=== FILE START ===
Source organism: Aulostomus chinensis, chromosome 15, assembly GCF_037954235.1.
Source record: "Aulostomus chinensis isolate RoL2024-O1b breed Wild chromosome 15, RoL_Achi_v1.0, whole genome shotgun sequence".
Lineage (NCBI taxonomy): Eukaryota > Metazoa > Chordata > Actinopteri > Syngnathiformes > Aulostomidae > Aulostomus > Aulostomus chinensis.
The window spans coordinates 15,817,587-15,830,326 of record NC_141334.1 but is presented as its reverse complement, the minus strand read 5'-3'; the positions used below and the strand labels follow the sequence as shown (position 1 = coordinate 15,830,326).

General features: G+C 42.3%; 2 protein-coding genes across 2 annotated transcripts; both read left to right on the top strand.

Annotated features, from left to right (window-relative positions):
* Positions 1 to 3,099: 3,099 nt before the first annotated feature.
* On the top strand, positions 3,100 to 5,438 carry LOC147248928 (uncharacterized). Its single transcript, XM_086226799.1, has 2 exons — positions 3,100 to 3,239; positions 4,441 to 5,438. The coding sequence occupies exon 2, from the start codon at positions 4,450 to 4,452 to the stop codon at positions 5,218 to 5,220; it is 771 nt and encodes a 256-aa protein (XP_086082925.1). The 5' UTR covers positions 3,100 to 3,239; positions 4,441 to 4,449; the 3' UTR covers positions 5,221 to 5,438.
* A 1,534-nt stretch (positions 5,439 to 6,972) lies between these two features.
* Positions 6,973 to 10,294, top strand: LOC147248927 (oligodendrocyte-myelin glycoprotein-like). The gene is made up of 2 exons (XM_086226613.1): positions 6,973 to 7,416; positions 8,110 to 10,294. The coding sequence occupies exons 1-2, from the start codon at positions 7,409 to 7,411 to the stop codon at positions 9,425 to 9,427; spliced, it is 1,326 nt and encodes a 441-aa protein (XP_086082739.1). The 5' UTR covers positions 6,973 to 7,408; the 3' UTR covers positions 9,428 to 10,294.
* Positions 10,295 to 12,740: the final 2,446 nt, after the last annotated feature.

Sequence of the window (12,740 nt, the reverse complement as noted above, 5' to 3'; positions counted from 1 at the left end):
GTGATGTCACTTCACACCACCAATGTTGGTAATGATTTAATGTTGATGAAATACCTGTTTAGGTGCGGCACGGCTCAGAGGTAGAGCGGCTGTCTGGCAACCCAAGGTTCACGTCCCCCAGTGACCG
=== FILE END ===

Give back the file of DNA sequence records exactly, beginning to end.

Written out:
Source organism: Aulostomus chinensis, chromosome 15, assembly GCF_037954235.1.
Source record: "Aulostomus chinensis isolate RoL2024-O1b breed Wild chromosome 15, RoL_Achi_v1.0, whole genome shotgun sequence".
Lineage (NCBI taxonomy): Eukaryota > Metazoa > Chordata > Actinopteri > Syngnathiformes > Aulostomidae > Aulostomus > Aulostomus chinensis.
The window spans coordinates 15,817,587-15,830,326 of record NC_141334.1 but is presented as its reverse complement, the minus strand read 5'-3'; the positions used below and the strand labels follow the sequence as shown (position 1 = coordinate 15,830,326).

General features: G+C 42.3%; 2 protein-coding genes across 2 annotated transcripts; both read left to right on the top strand.

Annotated features, from left to right (window-relative positions):
* Positions 1 to 3,099: 3,099 nt before the first annotated feature.
* On the top strand, positions 3,100 to 5,438 carry LOC147248928 (uncharacterized). Its single transcript, XM_086226799.1, has 2 exons — positions 3,100 to 3,239; positions 4,441 to 5,438. The coding sequence occupies exon 2, from the start codon at positions 4,450 to 4,452 to the stop codon at positions 5,218 to 5,220; it is 771 nt and encodes a 256-aa protein (XP_086082925.1). The 5' UTR covers positions 3,100 to 3,239; positions 4,441 to 4,449; the 3' UTR covers positions 5,221 to 5,438.
* A 1,534-nt stretch (positions 5,439 to 6,972) lies between these two features.
* Positions 6,973 to 10,294, top strand: LOC147248927 (oligodendrocyte-myelin glycoprotein-like). The gene is made up of 2 exons (XM_086226613.1): positions 6,973 to 7,416; positions 8,110 to 10,294. The coding sequence occupies exons 1-2, from the start codon at positions 7,409 to 7,411 to the stop codon at positions 9,425 to 9,427; spliced, it is 1,326 nt and encodes a 441-aa protein (XP_086082739.1). The 5' UTR covers positions 6,973 to 7,408; the 3' UTR covers positions 9,428 to 10,294.
* Positions 10,295 to 12,740: the final 2,446 nt, after the last annotated feature.

Sequence of the window (12,740 nt, the reverse complement as noted above, 5' to 3'; positions counted from 1 at the left end):
GTGATGTCACTTCACACCACCAATGTTGGTAATGATTTAATGTTGATGAAATACCTGTTTAGGTGCGGCACGGCTCAGAGGTAGAGCGGCTGTCTGGCAACCCAAGGTTCACGTCCCCCAGTGACCG